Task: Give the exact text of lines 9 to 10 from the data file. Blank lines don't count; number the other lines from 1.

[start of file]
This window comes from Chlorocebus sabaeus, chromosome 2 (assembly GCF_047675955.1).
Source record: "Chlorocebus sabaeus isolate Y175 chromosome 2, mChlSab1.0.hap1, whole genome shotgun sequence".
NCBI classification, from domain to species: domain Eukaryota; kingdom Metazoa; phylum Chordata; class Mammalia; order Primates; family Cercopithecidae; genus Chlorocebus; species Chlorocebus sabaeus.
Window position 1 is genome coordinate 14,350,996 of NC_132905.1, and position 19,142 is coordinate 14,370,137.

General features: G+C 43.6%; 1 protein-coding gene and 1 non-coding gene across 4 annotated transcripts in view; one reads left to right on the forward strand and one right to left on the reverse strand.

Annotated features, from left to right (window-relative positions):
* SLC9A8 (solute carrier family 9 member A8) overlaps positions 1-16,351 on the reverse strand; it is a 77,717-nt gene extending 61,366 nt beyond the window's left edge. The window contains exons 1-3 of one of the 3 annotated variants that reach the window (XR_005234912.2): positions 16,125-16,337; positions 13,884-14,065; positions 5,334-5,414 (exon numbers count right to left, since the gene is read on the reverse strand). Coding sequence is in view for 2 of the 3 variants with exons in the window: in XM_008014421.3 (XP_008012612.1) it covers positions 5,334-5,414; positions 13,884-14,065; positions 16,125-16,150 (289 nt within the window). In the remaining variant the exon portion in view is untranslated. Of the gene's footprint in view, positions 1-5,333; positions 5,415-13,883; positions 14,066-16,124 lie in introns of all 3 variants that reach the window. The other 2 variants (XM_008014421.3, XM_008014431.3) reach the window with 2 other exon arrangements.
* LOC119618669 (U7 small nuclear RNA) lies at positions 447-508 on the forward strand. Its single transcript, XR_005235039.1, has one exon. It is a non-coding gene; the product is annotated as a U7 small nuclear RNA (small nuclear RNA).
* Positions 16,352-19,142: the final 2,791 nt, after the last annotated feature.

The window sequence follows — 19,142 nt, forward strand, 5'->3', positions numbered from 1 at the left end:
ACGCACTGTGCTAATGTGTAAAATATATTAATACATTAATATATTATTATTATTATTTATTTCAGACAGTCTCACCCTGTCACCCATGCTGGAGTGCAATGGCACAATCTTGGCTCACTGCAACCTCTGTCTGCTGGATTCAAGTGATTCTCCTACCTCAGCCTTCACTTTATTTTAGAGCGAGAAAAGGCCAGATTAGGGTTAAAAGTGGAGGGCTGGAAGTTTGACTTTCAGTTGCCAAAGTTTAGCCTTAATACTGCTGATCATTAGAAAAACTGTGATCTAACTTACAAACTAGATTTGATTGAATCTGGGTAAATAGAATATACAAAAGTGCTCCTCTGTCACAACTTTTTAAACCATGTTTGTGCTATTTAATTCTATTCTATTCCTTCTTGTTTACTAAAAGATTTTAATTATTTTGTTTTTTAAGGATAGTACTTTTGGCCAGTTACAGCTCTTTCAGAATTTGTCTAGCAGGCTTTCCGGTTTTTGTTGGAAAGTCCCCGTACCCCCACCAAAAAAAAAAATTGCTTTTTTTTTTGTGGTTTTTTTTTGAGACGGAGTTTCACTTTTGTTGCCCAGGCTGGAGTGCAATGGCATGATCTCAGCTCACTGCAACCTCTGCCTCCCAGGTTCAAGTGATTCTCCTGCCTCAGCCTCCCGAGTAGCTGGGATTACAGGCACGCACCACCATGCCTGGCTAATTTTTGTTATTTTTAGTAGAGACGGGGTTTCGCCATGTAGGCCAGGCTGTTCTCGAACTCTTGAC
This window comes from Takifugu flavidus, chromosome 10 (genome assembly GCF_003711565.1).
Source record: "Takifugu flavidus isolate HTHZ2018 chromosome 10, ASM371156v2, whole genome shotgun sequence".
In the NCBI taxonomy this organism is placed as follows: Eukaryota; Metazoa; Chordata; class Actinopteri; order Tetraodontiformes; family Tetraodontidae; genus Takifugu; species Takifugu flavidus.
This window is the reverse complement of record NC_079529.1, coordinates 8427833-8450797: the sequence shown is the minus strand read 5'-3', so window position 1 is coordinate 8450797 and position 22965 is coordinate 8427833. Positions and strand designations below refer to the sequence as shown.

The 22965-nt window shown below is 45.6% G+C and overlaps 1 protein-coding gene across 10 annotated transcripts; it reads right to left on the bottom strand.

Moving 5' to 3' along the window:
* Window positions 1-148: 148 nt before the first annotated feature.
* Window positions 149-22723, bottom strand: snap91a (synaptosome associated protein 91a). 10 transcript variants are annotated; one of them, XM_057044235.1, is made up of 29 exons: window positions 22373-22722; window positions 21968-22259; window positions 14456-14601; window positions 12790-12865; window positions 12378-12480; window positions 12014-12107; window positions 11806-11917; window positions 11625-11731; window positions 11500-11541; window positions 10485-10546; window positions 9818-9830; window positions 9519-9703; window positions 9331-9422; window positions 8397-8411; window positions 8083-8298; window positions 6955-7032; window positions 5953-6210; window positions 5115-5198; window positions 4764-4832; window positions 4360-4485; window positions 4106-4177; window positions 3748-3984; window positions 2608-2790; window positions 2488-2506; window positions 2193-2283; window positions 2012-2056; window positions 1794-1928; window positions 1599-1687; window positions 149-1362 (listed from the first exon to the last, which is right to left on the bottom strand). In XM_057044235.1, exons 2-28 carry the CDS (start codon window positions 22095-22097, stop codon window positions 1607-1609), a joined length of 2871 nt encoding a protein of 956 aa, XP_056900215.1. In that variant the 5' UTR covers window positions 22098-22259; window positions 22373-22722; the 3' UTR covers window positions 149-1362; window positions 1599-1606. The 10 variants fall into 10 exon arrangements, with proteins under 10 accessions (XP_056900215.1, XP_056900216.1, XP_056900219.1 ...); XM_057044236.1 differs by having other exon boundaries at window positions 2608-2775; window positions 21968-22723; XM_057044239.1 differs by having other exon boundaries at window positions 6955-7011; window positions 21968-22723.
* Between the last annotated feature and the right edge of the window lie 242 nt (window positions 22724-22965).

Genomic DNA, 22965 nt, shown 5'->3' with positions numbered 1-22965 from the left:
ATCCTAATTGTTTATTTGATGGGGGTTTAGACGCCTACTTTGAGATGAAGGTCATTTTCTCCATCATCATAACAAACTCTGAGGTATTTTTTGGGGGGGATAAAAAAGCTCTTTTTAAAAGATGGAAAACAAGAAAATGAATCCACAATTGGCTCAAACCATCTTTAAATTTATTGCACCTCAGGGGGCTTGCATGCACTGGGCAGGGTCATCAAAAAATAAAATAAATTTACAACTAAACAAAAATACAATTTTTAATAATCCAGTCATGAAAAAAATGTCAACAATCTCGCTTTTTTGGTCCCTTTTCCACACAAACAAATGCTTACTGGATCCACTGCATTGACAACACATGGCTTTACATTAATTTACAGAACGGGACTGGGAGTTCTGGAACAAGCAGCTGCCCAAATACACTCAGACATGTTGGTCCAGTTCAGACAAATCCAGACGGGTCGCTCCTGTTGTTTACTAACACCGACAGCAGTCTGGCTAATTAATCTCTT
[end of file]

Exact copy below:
* Positions 16,352-19,142: the final 2,791 nt, after the last annotated feature.

The window sequence follows — 19,142 nt, forward strand, 5'->3', positions numbered from 1 at the left end: